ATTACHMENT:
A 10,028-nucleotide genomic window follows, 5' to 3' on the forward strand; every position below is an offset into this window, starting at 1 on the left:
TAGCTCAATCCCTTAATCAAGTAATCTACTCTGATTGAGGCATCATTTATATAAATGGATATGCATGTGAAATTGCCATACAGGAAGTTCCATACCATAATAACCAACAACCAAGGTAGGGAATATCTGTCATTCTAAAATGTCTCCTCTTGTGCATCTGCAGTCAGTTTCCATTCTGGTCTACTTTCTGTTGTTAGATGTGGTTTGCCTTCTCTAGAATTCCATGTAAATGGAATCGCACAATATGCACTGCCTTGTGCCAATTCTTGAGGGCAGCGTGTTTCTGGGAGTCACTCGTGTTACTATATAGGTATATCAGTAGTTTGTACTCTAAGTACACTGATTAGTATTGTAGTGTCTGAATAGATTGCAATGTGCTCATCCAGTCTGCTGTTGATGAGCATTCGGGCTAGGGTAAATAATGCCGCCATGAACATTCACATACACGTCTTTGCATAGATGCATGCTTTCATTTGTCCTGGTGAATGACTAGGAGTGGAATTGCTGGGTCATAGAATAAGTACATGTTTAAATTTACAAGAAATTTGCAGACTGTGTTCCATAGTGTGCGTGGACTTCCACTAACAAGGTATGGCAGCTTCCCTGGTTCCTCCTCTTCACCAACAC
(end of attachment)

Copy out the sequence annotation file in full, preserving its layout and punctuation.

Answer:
A 10,028-nucleotide genomic window follows, 5' to 3' on the forward strand; every position below is an offset into this window, starting at 1 on the left:
TAGCTCAATCCCTTAATCAAGTAATCTACTCTGATTGAGGCATCATTTATATAAATGGATATGCATGTGAAATTGCCATACAGGAAGTTCCATACCATAATAACCAACAACCAAGGTAGGGAATATCTGTCATTCTAAAATGTCTCCTCTTGTGCATCTGCAGTCAGTTTCCATTCTGGTCTACTTTCTGTTGTTAGATGTGGTTTGCCTTCTCTAGAATTCCATGTAAATGGAATCGCACAATATGCACTGCCTTGTGCCAATTCTTGAGGGCAGCGTGTTTCTGGGAGTCACTCGTGTTACTATATAGGTATATCAGTAGTTTGTACTCTAAGTACACTGATTAGTATTGTAGTGTCTGAATAGATTGCAATGTGCTCATCCAGTCTGCTGTTGATGAGCATTCGGGCTAGGGTAAATAATGCCGCCATGAACATTCACATACACGTCTTTGCATAGATGCATGCTTTCATTTGTCCTGGTGAATGACTAGGAGTGGAATTGCTGGGTCATAGAATAAGTACATGTTTAAATTTACAAGAAATTTGCAGACTGTGTTCCATAGTGTGCGTGGACTTCCACTAACAAGGTATGGCAGCTTCCCTGGTTCCTCCTCTTCACCAACAC